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No Second Alamein

© Final Sword Productions 2008



Winston Churchill is a most complex historical figure. On one hand he is the man who kept Britain in the war for a year and a half [June 40 Ė Dec 41] when by all rights the UK had no way to win and could have best served its interests by doing a deal with Hitler. On the other hand he was a disaster as a warlord. From Norway to Anzio his schemes ignored logistics, ignroed the capacities of his military forces and frequently ignored common sense as well. Second Alamein is a classic example.

Essentially Rommel with an inferior force had exploited the operational ineptitude of British command and operational defects in the Commonwealth armies [lack of combined arms ability, an officer corps at the middle and higher levels that seemed not up to the rigors of mech warfare and extremely slow OODA loops] to defeat a superior Empire force and chase it from Gazala to Alamein with secondary defeats at Tobruk and Mersa Matruh. However he reached Alamein with a few dozen still functional tanks and a few thousand exhausted men [there are stories of German units falling asleep on sand dunes under artillery fire during the spastic set of engagements that are called First Alamein Ė men so exhausted that even battle and amphetamines could not push more energy out of their exhausted bodies]. However the Empire troops were equally punch drunk and while vastly superior in numbers and firepower simply could not coordinate knockout blows. The affair ground to a halt as both sides dug in and reinforced.

Churchill used the interval to do a command reshuffle. Auchinleck certainly merited sacking for the various failures to date [they may not have mostly been his fault but as the commander the responsibility rested with him]. However the core reason he was sacked was for telling the truth to Churchill about how much time and how many reinforcements it would take to resume the offense. We know his requests were accurate because Montgomery took still more time, received still more reinforcements and came near to losing the opening phases of Second Alamein.

However this all begs the question of why attack at all. Torch was coming. The exact date wasnít know when Second Alamein was in planning but the general answer of late October Ė mid November was known. It was also obvious that once the Allies were in Algeria the Axis position in Egypt was untenable. Rommelís line of supply past Malta was already under heavy air-sea attack. So were the long truck routes from Tripoli and Benghazi to the front. Beyond Winnieís wish for a prestige victory why bother? Within 12 months the bottom of the British manpower barrel would be breached [from the autumn of 43 onwards the British disbanded an average of a division a month to keep their remaining forces at strength].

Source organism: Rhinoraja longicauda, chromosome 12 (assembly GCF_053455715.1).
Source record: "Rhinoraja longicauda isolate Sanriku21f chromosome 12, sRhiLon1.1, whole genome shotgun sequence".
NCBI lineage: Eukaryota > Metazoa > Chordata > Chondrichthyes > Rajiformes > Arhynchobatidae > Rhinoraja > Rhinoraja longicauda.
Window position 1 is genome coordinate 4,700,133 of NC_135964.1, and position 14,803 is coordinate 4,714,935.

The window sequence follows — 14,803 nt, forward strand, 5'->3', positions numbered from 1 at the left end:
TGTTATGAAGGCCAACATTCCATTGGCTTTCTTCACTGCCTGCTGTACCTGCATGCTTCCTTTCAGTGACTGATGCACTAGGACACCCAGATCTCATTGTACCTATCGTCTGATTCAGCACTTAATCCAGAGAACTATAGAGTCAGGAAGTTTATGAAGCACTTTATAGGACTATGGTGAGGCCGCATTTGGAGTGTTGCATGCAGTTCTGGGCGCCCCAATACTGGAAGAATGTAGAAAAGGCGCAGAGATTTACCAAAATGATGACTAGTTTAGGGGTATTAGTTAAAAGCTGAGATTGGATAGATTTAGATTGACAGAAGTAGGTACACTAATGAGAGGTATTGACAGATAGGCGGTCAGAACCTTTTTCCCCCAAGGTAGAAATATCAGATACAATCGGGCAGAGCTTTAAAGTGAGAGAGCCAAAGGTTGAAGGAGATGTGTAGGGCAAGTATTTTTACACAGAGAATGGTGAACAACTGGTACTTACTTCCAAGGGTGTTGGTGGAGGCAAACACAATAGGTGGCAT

So let us presume that Churchill shows a modicum of conservative caution. Torch finds the Panzer Army still dug in in Egypt. Hitler still responds by sending Fifth Panzer Army to Tunisia. Without the arrival of Rommelís vanguard Ahrimís Fifth finds it cannot keep extending its left and the US and French reach the sea somewhere in south Ė central Tunisia. Ahrim now has a pocket around the two Tunisian ports and the road from Tunisia to Tripoli is essentially open. At this point even Adolph the Idiot would have had to order a withdrawal from Egypt. However Montyís divisions are fresh, the Desert Air Force has complete command of the skies and the Franco-American force is a thousand miles closer to Tripoli. With Tripoli lost Panzer Army Afrika goes into the bag. Ahrimís force follows right on schedule. So far this is just the North African war with a slightly different set of battle names.

The difference comes over the rest of 43. In OTL the Allies took into January of 43 to come to terms with the facts that the failure to rapidly take Tunis in 42 meant that the 43 campaign would be in the Med. They went into Sicily because they had to do something and then from there on to Italy on the same inertia. The strategic bankruptcy reached its peak at Anzio where they landed a force big enough to require massive naval and amphibious support and too small to actually take Rome. In this ATL the winter letdown and funk does not occur. Ahrim is pocketed and there is a victorious advance to and beyond Tripoli. Ike has time with less stress to make the obvious point that there is no way to disengage for a spring invasion of France. So [hopefully] Sicily and Italy are better thought out. They become something to do for 1943 and not a slog up the spine of Italy to Rome. The advance is ended north of Naples and the focus is shifted to either Provence [a setup for Normandy the next year] or across to Albania and Greece [this would have been Churchillís choice]. Either would have been far more strategically useful than Anzio and Casino.

The added bonus is that the Monty legend never happens. Alexander gets 21st Army Group for Normandy. That in and of itself is an allied victory.


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